Kauai’s real estate market experienced a drastic sales surge in February 2011, propelled by a dramatic upswing in condominium sales and a considerable increase in single-family homes as well.
The Garden Island saw a total of twenty-one condominium purchases in the most recent tracking period, representing a sharp increase over the twelve condo sales recorded in February 2010. Although these numbers may seem somewhat low in absolute terms, the percentage change in condominium sales year-over-year was about seventy-five percent.
However, this uptick in sales volume was accompanied by a substantial decline in median sales price. Specifically, the median price in February 2011 dropped more than sixty percent compared to year-ago levels. February 2010 saw a median condominium price of $370,000, whereas the most recent numbers put that figure around $144,500.
Granted, Kauai has an extremely small quantity of condo sales compared to Oahu or Hawaii in general, meaning that a few aberrations in property mix could explain a drastic shift in median price. This may have in fact been the case in February 2011, when eleven condominiums were foreclosed upon for an extremely low median price of $65,000. Relative to last year, when there were only four condo foreclosures on Kauai with a median price of $137,500, this represents a substantial change.
On the flip side of the Kauai housing market, there were both more home sales and higher median prices in the month of February. Across the Garden island, there were twenty-six single-family home sales, marking a twenty-four percent increase over the twenty-one houses purchased in February of 2010. Unlike condominiums, however, homes saw a sharp uptick in median price alongside the increase in sales volume. From February 2010 to February 2011, the median price rose from $446,500 to $545,000.
Though the Kauai real estate market is likely to pass through a series of cyclical changes throughout the next several years, the Garden Island’s housing market will likely demand additional properties long-term, as the population of the neighbor islands substantially outpaced the island of Oahu. If investments from external actors increase alongside organic population growth, then demand for condominiums and single-family houses will both eventually increase.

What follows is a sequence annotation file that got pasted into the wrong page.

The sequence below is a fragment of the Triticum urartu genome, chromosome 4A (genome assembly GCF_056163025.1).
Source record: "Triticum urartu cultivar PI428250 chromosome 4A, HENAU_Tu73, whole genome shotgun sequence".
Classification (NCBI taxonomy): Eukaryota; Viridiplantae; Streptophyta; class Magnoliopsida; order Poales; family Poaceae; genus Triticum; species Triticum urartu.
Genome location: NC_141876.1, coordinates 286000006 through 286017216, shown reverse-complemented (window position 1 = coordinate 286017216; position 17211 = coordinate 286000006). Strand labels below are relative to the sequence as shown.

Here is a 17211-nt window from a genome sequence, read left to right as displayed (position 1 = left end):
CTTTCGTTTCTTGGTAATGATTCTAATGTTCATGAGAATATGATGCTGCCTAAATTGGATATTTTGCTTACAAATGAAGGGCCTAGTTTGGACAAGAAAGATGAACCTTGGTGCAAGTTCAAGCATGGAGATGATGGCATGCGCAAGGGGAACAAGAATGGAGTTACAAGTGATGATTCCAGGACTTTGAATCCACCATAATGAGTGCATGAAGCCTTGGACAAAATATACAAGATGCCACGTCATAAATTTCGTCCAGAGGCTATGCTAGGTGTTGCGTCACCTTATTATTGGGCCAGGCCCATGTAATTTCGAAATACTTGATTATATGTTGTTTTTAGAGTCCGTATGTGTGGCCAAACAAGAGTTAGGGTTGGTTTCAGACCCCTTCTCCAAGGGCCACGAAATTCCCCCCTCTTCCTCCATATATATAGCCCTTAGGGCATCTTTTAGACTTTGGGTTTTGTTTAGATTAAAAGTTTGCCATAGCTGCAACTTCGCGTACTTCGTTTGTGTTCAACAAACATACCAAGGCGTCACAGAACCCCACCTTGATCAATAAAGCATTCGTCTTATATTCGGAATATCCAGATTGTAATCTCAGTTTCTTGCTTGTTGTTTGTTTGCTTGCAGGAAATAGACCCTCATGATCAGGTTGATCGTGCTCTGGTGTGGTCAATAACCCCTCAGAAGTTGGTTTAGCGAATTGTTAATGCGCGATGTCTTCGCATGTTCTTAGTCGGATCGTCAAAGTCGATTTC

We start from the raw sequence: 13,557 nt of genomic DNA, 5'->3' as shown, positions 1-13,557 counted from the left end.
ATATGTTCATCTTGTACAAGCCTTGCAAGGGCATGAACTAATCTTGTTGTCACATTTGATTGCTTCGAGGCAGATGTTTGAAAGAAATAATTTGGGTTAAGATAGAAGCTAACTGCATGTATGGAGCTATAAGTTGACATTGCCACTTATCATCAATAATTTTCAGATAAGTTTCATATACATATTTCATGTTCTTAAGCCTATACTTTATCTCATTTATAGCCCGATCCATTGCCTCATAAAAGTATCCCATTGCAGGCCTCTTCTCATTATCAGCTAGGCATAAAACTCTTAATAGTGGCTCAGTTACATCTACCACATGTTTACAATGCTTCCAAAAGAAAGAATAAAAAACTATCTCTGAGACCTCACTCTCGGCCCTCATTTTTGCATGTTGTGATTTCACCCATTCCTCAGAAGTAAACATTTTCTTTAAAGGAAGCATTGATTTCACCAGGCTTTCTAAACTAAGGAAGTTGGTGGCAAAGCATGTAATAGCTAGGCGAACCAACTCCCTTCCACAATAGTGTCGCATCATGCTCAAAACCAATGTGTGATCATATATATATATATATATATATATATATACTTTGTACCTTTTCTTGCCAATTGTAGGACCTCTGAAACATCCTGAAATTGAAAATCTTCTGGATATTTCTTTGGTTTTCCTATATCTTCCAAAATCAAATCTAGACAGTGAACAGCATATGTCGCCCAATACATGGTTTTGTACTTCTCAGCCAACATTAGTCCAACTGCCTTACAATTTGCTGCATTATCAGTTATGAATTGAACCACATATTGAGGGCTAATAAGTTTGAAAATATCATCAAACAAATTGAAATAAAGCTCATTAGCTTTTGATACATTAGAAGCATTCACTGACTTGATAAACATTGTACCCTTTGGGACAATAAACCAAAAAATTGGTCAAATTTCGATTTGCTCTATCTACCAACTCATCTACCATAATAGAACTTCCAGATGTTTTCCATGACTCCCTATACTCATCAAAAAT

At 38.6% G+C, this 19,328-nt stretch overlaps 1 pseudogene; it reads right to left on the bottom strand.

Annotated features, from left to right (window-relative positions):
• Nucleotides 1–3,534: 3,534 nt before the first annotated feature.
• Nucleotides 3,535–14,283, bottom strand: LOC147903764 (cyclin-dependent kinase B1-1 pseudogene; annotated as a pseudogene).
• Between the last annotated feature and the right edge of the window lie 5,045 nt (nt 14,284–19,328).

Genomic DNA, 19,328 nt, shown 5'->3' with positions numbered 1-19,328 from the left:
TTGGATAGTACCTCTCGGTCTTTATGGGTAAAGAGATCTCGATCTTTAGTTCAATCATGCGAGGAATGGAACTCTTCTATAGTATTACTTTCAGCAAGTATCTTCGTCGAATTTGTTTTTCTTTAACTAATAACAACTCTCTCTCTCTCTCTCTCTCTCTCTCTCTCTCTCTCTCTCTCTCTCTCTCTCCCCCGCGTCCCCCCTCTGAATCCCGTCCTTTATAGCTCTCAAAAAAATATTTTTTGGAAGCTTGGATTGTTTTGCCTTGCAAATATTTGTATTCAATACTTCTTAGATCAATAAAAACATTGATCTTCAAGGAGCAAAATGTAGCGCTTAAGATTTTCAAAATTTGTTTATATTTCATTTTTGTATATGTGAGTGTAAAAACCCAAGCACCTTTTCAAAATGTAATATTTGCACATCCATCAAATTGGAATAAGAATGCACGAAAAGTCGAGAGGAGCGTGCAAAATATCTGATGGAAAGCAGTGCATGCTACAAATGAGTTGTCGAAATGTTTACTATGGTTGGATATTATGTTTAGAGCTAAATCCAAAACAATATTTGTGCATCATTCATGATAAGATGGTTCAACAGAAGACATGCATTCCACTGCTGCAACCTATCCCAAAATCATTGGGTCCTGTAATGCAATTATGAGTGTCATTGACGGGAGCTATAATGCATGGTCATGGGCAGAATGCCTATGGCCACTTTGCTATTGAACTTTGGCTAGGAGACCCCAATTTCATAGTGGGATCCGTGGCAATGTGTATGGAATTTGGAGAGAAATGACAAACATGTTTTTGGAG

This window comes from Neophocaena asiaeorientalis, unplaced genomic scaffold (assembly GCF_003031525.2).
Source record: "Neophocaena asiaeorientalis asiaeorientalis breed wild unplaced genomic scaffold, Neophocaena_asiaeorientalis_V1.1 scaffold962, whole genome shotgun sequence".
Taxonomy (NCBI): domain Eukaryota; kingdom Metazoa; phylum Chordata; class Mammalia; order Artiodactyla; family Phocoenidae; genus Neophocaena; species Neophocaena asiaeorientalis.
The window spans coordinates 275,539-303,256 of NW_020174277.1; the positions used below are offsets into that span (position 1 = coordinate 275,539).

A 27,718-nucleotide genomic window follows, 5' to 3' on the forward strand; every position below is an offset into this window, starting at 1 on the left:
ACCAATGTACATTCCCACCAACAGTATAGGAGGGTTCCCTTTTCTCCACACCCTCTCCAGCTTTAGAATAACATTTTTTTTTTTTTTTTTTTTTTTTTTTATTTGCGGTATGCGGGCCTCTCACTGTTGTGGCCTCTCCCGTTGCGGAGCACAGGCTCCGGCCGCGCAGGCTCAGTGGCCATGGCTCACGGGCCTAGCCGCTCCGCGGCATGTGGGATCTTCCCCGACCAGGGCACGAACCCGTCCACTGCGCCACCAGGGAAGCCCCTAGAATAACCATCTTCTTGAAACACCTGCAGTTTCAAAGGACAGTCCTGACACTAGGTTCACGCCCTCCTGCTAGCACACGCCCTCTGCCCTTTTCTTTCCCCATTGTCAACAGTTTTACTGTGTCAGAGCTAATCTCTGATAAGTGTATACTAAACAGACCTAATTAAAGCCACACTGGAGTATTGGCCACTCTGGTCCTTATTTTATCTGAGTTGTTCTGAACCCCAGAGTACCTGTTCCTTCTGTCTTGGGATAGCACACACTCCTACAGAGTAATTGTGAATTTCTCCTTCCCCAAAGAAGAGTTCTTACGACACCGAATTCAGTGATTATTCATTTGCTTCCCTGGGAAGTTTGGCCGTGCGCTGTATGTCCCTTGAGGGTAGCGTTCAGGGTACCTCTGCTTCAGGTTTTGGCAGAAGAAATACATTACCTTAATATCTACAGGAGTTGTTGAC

Unfortunately, the Kauai housing market, along with much of the rest of Hawaii’s real estate market, continued to be heavily influenced by foreclosures and distressed properties. Compared to the entirety of 2009, there were approximately eleven percent more foreclosures throughout the state during 2010. Overall, this amounted to 1,670 foreclosures throughout the fiscal year – more than three times the quantity recorded in 2008. This fact highlights one of the unique aspects of the Hawaii real estate market, which saw an increase in distressed properties substantially later than many comparable markets in the continental United States.
Foreclosures tend to depress the median price in the market, although the discount rate for foreclosures was substantially lower in Hawaii compared to the rest of the nation. Specifically, the median foreclosure for the Aloha State was sold for $380,661 – approximately fourteen percent below the average sales price for the state. For the United States in general, the discount rate was nearly thirty percent. Kauai’s housing market is not likely to see any immediate help from foreclosure rates in the near future, as the size of the labor force decreased even as unemployment increases.
On the bright side, Hawaii’s unemployment rate remained substantially below the rest of the United States. Kauai in particular saw a fairly high unemployment rate, clocking in at eight and a half percent. For comparison, Oahu registered a foreclosure rate of less than five and a half percent, while the Big Island saw a rate of more than nine percent. Maui saw an unemployment rate of just less than eight percent, although one of the subsets of the figure, the island of Molokai, had an unemployment rate of twelve percent.
The commercial sector of the Kauai real estate market may also be experiencing a nascent recovery, although commercial and industrial properties tend to lag several months behind residential properties. Commercial real estate is looking positive specifically because commercial property in the Hawaiian islands was not devastated by the market crash, with the possible exception of self-storage facilities.